Browsing all articles tagged with Lyoto Machida

2011 MMA Awards

Welcome to the first annual (hopefully) Washington Sportsjam year-end awards! Alright, so I know this is very late, but I watched a lot of MMA in 2011 and think I have a good perspective on the year. Let’s look at the best fights and best fighters of last year.

Fight of the Year: Dan Henderson vs. Mauricio “Shogun” Hua at UFC 139

This is the one of the best fights I’ve ever seen. Henderson dominated the first two rounds, tagging Hua multiple times. Somehow, Shogun was able to stay conscious and continue fighting. Hendo won the third round and landed even more shots, but it wasn’t as lopsided as the first two rounds. Then Hua came on and dominated the last two rounds, ironically out-wrestling the All-American and landing a few shots of his own. In the end Henderson won on the cards, but both fighters left it all in the ring.

KO of the Year: Anderson Silva vs Vitor Belfort at UFC 126

With one swift leg kick to the head, Silva KO’d Belfort. Belfort is known for his standup game, but watching this KO, it looked as if Anderson could have ended the fight at any time he chose.

Runner-Up: Lyoto Machida vs. Randy Couture at UFC 129

Submission of the Year: Frank Mir vs. Antonio Rodrigo Nogueria at UFC 140

This was one of the sickest submissions I’ve ever seen. After Nogueria had rocked Mir with shots, Mir was able to get him to the ground and get a hold on him. Mir kept rolling Nogueria over, making the kimura tighter and tighter, until Big Nog’s arm literally snapped. It was gross and violent in a way that reminded you how dangerous MMA can be.

Comeback of the Year: Frankie Edgar vs. Gray Maynard at UFC 136

Two times in 2011, Gray Maynard almost finished Frankie Edgar in Round 1 of a title fight. Maynard wasn’t able to finish Edgar either time. On the 1st occasion Edgar forced a decision draw, but in the comeback of the year he came back and TKO’d Maynard.

In Round 1 Maynard rocked Edgar with an uppercut and Edgar struggled just to survive the round. Round 2 was very close, really hard to say who the judges picked. However, Maynard let Edgar recover in Round 2. By Round 3 Edgar had regained confidence in his boxing and was slipping-and-ripping effectively. By the 4th round Edgar connected enough to TKO Maynard. It was one of the best comebacks ever in MMA and an incredible show of a champion’s heart.

Fighter of the Year: Jon Jones UFC Light Heavyweight Champion

This was the easiest decision. Jones was unstoppable in 2011 winning all four of his with stoppages. The first was a contender matchup, the second was a title fight, and the last two were title defenses. During that stretch he dispatched three MMA legends violently.  His domination was unmatched in 2011.

Newcomer of the Year: Douglas Lima Bellator Welterweight

Before 2011, Lima has never fought in Bellator. By the end of 2011 he was the Bellator Welterweight Tournament Winner and had a title shot lined up. In the tournament final he had an impressive KO win against UFC vet Ben Saunders.

Runner-Up: Benson Henderson UFC Lightweight

Comeback Fighter of the Year: Josh Koscheck UFC Welterweight

In 2010, Koscheck failed miserably in his title-shot against welterweight king Georges St-Pierre. For five consecutive rounds, GSP punished Koscheck’s face with jabs, eventually breaking his orbital bone. He looked like a broken man after that fight and was out for a long recovery.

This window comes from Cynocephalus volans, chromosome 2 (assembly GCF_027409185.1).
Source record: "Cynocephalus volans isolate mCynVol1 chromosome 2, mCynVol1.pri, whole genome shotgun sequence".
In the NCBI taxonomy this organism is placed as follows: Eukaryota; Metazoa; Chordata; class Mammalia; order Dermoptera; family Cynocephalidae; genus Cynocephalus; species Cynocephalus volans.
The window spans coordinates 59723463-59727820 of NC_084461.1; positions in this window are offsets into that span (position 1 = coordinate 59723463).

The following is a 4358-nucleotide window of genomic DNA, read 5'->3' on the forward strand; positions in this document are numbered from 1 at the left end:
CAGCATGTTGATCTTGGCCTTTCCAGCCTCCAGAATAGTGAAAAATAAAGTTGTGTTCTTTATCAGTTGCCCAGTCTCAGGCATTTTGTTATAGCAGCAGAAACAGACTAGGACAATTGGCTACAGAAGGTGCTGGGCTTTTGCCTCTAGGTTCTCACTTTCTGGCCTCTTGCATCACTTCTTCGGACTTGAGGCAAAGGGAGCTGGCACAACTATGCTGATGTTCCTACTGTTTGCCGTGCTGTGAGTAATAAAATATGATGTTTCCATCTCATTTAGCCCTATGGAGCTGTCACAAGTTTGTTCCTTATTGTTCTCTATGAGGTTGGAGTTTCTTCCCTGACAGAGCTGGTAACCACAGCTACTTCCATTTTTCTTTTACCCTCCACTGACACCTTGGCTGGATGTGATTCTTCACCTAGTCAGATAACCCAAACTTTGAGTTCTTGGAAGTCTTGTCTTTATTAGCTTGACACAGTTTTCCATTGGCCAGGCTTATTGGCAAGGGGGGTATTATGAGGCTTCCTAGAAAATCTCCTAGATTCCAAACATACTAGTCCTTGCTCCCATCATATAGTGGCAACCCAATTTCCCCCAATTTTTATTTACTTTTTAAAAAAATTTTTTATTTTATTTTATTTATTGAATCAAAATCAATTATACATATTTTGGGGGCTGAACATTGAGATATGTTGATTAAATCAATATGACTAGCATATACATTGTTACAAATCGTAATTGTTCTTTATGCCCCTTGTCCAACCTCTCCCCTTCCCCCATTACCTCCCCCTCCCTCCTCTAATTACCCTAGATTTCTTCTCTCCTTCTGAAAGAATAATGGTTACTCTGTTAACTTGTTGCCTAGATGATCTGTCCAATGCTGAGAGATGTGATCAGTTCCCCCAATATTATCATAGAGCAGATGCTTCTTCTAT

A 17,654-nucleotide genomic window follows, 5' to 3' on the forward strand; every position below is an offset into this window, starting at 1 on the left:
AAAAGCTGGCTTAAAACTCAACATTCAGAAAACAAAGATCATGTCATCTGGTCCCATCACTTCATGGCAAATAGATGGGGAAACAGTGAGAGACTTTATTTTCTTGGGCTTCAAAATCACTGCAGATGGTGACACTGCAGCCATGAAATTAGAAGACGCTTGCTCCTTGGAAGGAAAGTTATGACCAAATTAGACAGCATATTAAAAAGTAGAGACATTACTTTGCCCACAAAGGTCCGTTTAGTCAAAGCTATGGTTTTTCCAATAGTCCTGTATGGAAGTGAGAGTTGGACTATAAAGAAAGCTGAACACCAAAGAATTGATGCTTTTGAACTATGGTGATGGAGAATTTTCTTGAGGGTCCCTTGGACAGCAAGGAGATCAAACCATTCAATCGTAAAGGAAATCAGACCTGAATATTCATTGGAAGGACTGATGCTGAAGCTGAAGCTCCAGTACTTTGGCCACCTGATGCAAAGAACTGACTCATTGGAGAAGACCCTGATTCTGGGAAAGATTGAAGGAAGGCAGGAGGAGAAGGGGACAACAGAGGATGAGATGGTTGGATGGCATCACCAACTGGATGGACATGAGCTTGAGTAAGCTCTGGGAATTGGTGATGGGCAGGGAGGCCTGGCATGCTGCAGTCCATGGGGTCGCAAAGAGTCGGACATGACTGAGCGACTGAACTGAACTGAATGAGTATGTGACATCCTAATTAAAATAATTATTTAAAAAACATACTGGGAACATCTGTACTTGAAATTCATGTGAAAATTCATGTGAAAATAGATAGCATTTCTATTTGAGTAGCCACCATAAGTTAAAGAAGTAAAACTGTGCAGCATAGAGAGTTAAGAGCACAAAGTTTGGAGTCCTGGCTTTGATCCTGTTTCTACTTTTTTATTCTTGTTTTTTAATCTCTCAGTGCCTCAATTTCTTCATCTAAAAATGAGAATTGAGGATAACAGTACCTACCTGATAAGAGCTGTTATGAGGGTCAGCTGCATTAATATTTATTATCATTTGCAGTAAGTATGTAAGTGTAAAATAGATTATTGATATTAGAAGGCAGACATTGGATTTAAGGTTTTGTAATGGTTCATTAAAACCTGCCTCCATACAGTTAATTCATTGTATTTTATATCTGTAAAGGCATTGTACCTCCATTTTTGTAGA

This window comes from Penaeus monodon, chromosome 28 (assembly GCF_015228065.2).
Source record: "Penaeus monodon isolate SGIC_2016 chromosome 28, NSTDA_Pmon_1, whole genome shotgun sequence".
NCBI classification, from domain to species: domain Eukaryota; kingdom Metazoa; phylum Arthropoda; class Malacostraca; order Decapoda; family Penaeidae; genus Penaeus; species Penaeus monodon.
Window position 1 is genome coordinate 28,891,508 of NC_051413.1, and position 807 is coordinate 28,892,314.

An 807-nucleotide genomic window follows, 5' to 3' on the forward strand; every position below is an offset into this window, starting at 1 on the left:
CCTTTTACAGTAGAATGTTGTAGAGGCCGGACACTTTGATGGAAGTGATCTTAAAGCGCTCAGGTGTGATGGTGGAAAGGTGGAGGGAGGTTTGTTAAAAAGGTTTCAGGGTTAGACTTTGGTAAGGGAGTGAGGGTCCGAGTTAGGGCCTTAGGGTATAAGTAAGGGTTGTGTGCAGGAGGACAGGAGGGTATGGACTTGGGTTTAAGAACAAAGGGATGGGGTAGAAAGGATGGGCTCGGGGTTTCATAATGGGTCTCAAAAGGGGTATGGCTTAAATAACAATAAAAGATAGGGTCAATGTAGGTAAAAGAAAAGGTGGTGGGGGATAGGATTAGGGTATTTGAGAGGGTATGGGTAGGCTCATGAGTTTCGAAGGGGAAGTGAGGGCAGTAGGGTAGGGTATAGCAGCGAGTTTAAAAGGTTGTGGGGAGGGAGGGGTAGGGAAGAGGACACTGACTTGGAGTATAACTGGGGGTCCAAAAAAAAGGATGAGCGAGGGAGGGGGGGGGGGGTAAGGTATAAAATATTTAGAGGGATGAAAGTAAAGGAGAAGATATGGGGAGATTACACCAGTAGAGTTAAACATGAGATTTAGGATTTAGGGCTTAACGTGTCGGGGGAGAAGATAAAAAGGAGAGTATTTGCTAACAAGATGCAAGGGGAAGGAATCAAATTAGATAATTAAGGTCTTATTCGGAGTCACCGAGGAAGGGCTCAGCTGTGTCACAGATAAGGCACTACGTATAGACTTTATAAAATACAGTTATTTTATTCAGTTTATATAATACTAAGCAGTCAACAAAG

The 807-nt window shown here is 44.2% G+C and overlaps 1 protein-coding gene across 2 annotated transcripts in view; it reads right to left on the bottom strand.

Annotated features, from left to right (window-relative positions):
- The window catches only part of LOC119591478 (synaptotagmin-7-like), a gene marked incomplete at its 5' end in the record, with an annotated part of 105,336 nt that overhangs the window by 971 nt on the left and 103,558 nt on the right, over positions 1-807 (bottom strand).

At UFC 135 in September he faced UFC Hall of Famer Matt Hughes. Hughes went for the same eye GSP did with jabs, but Koscheck was able to outbox Hughes, and KO’d him with one second left in Round 1. Though he was clearly the superior standup fighter, it still took guts to stand there and risk taking another beating.

So, those are awards for 2011. Agree, disagree, did I overlook something? Let me know in the comments section.


Washington Sportsjam MMA Pound-for-Pound Rankings:December 2011 Edition

I apologize that these rankings are late, but I thought it was necessary for a separate December and January rankings with the recent and upcoming fights. There is also some movement in the top five again. Jon Jones goes up to number two with his second title defense and Georges St-Pierre loses a place because of inactivity. Later this month Jose Aldo defends his featherweight title against unbeaten Chad Mendes, which may have an effect on this list.

1. Anderson Silva (UFC Middleweight Champion, Record 29-4)

In the Yushin Okami fight Silva avenged his most recent loss and extended his title-defense streak to an astounding nine times. He beat one of his most qualified challengers yet, both mentally and physically. His in-ring mind-games showed how he can force an opponent into his gameplan. Unfortunately, it also showed why he is losing fans despite his massive talent. Love him or hate him, he’s the most dominant fighter in the world right now.

Next Fight – TBA

2. Jon Jones ↑ (UFC Light Heavyweight Champion, Record 15-1)

In his title defense against Lyoto Machida, Jones had his biggest challenge yet. For the first time in his UFC career, he lost a round and had his chin tested. He didn’t shrink away from contact though; instead he thoroughly dominated his opponent in all aspects in Round Two before finishing Machida with a choke.

Next Fight – TBA

3. Georges St-Pierre ↓ (UFC Welterweight Champion, Record 22-2)

Since his title defense against Jake Shields in April of 2011, GSP has had to pull out of two events because of injuries. The UFC is scheduling an interim title fight and St-Pierre will meet the winner when healthy. It’s unfortunate that GSP will lose a year in his prime because of his health. It remains to be seen if he comes back the same fighter.